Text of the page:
After days and weeks of 70-degree weather, Kilgore will have more seasonable December temperatures for the rest of the week.
Monday night and Tuesday’s rain gave way to a cold front that brought with it 50-degree temperatures.
“That’s pretty much the way of it through the remainder of the work week,” said Brandi Hughes, National Weather Service meteorologist in Shreveport.
Thursday could see overnight low temperature drop below the freezing mark of 32-degree Fahrenheit, according to the National Weather Service.
Hughes does not expect any wintery precipitation with this system, but many locations received between half an inch to an inch-and-a-half of rain. The rest of the week should be dry, she said.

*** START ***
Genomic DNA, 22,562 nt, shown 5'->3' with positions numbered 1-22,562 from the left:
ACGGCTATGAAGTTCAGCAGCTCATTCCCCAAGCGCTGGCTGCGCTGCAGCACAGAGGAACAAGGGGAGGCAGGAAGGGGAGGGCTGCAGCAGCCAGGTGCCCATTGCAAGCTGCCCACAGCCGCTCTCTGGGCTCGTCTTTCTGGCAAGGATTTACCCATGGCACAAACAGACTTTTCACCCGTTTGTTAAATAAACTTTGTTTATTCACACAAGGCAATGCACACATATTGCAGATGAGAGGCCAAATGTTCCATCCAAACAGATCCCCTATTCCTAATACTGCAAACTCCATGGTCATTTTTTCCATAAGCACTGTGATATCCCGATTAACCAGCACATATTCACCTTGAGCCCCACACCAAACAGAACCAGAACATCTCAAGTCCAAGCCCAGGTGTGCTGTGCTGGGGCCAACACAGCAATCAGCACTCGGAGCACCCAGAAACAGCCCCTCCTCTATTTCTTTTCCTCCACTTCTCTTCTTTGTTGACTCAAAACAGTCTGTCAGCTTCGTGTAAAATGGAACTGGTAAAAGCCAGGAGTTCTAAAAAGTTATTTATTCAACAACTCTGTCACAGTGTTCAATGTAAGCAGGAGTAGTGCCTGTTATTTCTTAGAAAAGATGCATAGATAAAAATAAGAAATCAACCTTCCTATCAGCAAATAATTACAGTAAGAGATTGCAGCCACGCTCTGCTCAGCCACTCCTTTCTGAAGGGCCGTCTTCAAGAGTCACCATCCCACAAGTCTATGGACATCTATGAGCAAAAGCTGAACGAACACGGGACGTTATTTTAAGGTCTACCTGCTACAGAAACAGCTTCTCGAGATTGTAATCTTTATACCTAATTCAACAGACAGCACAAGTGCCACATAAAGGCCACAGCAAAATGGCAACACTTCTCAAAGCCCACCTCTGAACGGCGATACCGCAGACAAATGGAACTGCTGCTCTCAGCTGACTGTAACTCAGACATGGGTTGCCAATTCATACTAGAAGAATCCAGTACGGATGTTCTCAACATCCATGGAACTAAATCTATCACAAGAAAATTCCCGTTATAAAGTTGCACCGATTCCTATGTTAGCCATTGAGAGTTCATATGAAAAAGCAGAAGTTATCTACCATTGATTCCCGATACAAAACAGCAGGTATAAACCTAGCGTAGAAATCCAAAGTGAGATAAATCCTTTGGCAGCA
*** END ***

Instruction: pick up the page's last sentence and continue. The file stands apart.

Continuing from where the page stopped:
While the rain is helpful, she said, the East Texas region needs “several really good two inch to four inch rains” to make significant progress on the drought situation.
Neither Gregg County nor Rusk County is under a burn ban, but the two counties are still in moderate to severe droughts, according to the Drought Monitor, put together by the National Drought Mitigation Center at the University of Nebraska-Lincoln.
Texas A&M AgriLife’s Keetch-Byram Drought Index, which is used to issue burn bans, determines the forest fire potential and rates areas of Texas on a scale from 0-200 and 700-800, with 0 showing no moisture depletion in vegetation and 800 representing “absolutely dry conditions.” Gregg and Rusk Counties are in the 500-600 and 600-700 categories on the scale.